“In an application for a documentary credit under discussion, there is a form of application. The form usually incorporates the Uniform Customs and the Buyer is required to fill the document where the terms of the contract are set out in detail. In the instant appeal such application is Exhibit B. Exhibit B is the form provided by the Issuing Bank, the respondents (Appellant in the instant appeal) in this case and though the Uniform Customs are not specified in Exhibit B (as in Exhibits A and A3 in the instant appeal) Exhibit C (which is Exhibit L in the instant appeal) which the respondent (appellant in this appeal) issued to the paying or confirming Bank that is the Swiss Bank (being National Westminster Bank New York in the instant appeal) the following is contained:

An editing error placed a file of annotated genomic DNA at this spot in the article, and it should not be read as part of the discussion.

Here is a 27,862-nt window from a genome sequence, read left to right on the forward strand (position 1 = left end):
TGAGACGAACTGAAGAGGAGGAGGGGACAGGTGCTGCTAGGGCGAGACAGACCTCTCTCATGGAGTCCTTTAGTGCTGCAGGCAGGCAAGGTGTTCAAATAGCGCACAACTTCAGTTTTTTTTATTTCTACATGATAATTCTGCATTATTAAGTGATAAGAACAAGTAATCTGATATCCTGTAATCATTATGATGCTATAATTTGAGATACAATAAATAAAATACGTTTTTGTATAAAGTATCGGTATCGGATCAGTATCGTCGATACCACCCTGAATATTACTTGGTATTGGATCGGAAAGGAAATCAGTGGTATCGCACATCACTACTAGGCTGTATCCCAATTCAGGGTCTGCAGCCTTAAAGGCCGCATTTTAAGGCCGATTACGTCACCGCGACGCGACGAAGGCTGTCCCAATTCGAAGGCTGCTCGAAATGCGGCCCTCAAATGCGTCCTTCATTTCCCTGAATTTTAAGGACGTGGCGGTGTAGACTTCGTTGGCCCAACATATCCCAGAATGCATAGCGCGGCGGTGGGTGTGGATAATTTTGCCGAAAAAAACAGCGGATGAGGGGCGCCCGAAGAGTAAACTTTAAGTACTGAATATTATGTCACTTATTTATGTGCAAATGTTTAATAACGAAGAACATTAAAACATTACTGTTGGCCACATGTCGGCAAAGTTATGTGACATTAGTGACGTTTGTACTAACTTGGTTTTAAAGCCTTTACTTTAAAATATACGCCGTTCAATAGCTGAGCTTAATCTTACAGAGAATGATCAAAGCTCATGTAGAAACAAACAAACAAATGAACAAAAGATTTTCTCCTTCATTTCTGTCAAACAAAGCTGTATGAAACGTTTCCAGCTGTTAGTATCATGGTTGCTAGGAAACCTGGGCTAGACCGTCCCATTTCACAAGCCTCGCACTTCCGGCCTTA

“Except as otherwise stated this credit is subject to the Uniform Customs and Practice for Documentary Credits (1974) revision, International Chamber of Commerce Brochure No 290” (substitute statement at the bottom of Exhibit L already stated above and UCP 1983 for 1974 and ICC Broachure No 400 Exhibits S in the instant appeal) the above was followed and given approval in Nasaralai Enterprises Ltd v Arab Bank Nigeria Ltd (1986) 4 NWLR (pt 36) page 409 Bello, J.S.C. Oputa, J.S.C. page 415; Attorney-General Bendel State AND 2 Ors v United Bank for Africa Ltd (1986) 4 NWLR (pt 37) page 547 per Coker, J.S.C.
The facts in A.M.O. Akinsanya v UBA (supra) are on all fours with the present appeal as interpolated in the judgment of Eso, J.S.C. by me supra what further evidence is required than that all the above judgments are binding on me and I am to obey them loyally as stated by Lord Hailsham in Cassell AND Co Ltd v Broome AND Anor (supra).